CORVALLIS — Basketball has been all about family for Ethan Thompson for a long time.

Stephen Thompson, his father, was a standout player at Syracuse University and also played in the NBA.

“I grew up admiring the way he played and his work ethic and his knowledge of the game,” Ethan said. “It just intrigued me to become a better basketball player.”

Stephen Thompson Jr., Ethan’s older brother, was his teammate for several seasons of youth basketball and two more at Bishop Montgomery High in Los Angeles, where this past winter Ethan led the boys basketball team to a 30-2 record, California state supremacy and a No. 4 national ranking.

After the past two years split apart — with Stephen Sr. as an assistant coach and Stephen Jr. as a player at Oregon State, and Ethan and mom Amy in Southern California — the family is back together again, in Corvallis.

Ethan, a 6-foot-5 guard and one of the most highly touted recruits in Beaver history, has been on the OSU campus for a few weeks with a summer class schedule as he prepares for life as a college freshman.

He was all smiles as he talked about playing with his brother again and having everyone together under one roof.

“It’s amazing,” Thompson said. “I loved playing with my brother in high school. We just have a connection, and I’m just looking forward to rekindling that connection again.”

Thompson says it was tough being away from his dad, who joined Wayne Tinkle’s initial staff in 2014, the past three years and Stephen Jr., now an OSU junior, the past two.

But he credits Stephen Sr. for creating a strong foundation that’s helped form a tight family unit. Having that bond made the separation easier.

Though they were together usually just a few days a month, there were online face-to-face conversations nearly every night that bridged the roughly 900-mile gap.

Even when his father wasn’t there, Thompson still felt his presence. In need of on-court guidance, Ethan could look at instructional drills his dad had left behind.

“I knew enough to where, if I’m missing a shot I would know what to correct because of what he’s telling me,” he said.

Early in his own basketball days, Thompson knew of his dad’s basketball success and then saw his brother also heading down the path toward a Division I career. Though still in middle school, he took notice and began his own preparations.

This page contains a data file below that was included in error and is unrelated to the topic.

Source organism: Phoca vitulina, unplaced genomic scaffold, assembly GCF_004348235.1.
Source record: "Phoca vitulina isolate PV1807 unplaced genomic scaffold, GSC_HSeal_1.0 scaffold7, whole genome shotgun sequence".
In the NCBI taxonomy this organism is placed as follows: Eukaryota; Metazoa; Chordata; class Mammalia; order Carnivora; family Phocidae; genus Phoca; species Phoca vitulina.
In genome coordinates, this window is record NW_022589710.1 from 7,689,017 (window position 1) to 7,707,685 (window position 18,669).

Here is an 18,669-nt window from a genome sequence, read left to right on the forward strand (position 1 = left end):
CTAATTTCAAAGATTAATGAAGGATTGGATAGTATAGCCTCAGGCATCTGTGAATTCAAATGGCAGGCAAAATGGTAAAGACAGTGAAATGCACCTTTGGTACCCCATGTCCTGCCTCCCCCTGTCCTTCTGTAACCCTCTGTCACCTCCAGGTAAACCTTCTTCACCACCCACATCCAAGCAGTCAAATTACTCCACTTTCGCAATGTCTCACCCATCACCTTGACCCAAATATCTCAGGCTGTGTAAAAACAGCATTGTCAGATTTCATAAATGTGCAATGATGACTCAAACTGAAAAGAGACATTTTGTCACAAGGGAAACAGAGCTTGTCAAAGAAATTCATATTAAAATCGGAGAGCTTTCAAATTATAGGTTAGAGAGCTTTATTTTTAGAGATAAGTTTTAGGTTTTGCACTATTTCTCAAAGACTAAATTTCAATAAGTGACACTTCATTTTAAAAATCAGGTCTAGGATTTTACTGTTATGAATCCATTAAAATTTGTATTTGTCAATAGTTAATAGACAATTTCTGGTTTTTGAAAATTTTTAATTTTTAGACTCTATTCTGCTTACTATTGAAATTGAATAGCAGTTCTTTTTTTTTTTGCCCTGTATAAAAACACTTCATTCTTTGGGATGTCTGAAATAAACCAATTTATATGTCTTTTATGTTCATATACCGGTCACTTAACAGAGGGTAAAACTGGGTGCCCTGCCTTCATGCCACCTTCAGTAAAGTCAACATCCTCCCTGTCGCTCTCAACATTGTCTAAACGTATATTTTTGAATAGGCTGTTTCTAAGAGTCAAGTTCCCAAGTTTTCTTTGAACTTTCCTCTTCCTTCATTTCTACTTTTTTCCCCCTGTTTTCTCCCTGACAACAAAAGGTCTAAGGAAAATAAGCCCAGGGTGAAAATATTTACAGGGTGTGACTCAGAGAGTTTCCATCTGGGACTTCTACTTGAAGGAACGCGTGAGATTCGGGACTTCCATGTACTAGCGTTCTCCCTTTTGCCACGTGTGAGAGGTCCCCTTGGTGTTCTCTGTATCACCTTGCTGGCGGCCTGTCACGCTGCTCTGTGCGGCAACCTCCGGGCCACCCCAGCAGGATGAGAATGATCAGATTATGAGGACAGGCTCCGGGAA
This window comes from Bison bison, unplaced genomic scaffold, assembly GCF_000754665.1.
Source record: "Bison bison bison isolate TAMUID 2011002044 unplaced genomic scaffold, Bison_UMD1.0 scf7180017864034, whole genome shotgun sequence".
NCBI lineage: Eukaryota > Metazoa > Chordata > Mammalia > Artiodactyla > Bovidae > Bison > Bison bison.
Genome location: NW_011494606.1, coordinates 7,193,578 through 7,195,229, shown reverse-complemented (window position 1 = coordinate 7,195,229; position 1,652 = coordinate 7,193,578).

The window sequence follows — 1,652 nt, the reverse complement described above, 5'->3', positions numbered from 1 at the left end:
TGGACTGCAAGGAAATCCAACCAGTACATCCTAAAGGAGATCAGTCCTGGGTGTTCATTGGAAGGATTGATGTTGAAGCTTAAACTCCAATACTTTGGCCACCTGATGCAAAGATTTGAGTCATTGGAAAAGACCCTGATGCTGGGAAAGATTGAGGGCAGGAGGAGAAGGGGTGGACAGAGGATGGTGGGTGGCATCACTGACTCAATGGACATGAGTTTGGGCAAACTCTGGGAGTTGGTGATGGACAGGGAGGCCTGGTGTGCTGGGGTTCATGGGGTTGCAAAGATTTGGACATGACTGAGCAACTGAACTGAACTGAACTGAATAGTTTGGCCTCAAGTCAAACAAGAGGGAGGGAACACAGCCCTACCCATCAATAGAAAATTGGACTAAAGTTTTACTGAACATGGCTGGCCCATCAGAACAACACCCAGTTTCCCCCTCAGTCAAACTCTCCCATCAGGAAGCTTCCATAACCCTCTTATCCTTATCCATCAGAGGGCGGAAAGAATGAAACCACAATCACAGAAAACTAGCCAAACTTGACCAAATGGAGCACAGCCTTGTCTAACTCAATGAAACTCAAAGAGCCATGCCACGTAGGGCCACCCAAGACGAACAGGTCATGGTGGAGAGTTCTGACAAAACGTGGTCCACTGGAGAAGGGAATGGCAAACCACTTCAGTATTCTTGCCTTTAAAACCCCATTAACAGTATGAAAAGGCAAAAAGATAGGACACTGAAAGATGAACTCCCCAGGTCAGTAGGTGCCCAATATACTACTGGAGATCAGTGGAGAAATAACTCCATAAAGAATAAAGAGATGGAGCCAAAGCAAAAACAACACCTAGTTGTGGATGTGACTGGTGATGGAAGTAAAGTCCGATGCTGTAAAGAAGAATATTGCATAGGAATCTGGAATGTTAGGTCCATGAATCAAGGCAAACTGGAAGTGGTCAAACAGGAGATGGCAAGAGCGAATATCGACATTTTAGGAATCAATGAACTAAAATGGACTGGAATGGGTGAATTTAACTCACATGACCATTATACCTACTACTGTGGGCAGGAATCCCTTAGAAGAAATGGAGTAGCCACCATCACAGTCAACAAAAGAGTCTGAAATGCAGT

He wanted to be like them.

Stephen Jr. and Ethan played together and won big together (including a state title) for two years at Bishop Montgomery. When Stephen Jr. moved on to join their father at OSU, Ethan kept honing his skills.

This past winter, Ethan broke out in a big way, winning three prestigious player of the year awards after leading his team to the CIF Open Division title. He averaged 22.8 points, 7.7 rebounds and 5.4 assists for the season.

“He's a highly-skilled, very competitive, tough-nosed perimeter player who will add a lot of talent to our group," Tinkle said earlier this year. “He's a very capable defender, loves to mix it up and loves to guard the other team's best player.

“He also rebounds it very well for a guard. He brings toughness and we are looking forward to having him in a Beaver uniform. I know he'll do great things for us.”

Last November, Thompson picked Oregon State over Syracuse, his dad’s alma mater and Ethan’s “dream school” growing up, as well as Stanford, which pulled at him due to its high academic standards.

Thompson again wanted to be like his father, but he tried to take his dad and brother out of the equation when selecting a school. In the end, it was OSU and community support that pushed him toward Corvallis, he said.

Ethan’s fellow first-year players, who have joined his on campus before the veterans return this week, knew of his basketball prowess and have seen it in person at the OSU Basketball Center since late June.

“A great player, a great scorer, creates a lot of space,” said freshman Alfred Hollins. “He’s very smooth, he can do it all, kind of like an on-ball general.”

Added graduate transfer Seth Berger: “Shares the ball well and just knows the game; for his age and as young as he is, can score and see the floor well.”

Thompson knows Tinkle expects a lot on defense and is ready for that challenge. The Beavers lacked in defensive communication and leadership last season, and Thompson believes he can help in those areas even as a freshman.

“I think I’m a pretty solid defensive player,” he said. “I know how to use my length and athleticism depending on who I’m guard and utilize that to the best of my ability.”

Thompson’s skills will be put to the test beginning with the start of practice in October and then the game schedule in November. He’s expected to be an immediate contributor for a program that struggled to a 5-27 record last season when injuries and other hurdles took their toll.

But first comes the reuniting of a family, with two Thompsons in OSU uniforms and another on the bench.

“Taking two years apart and then coming back together, I’m looking forward to it,” Ethan said.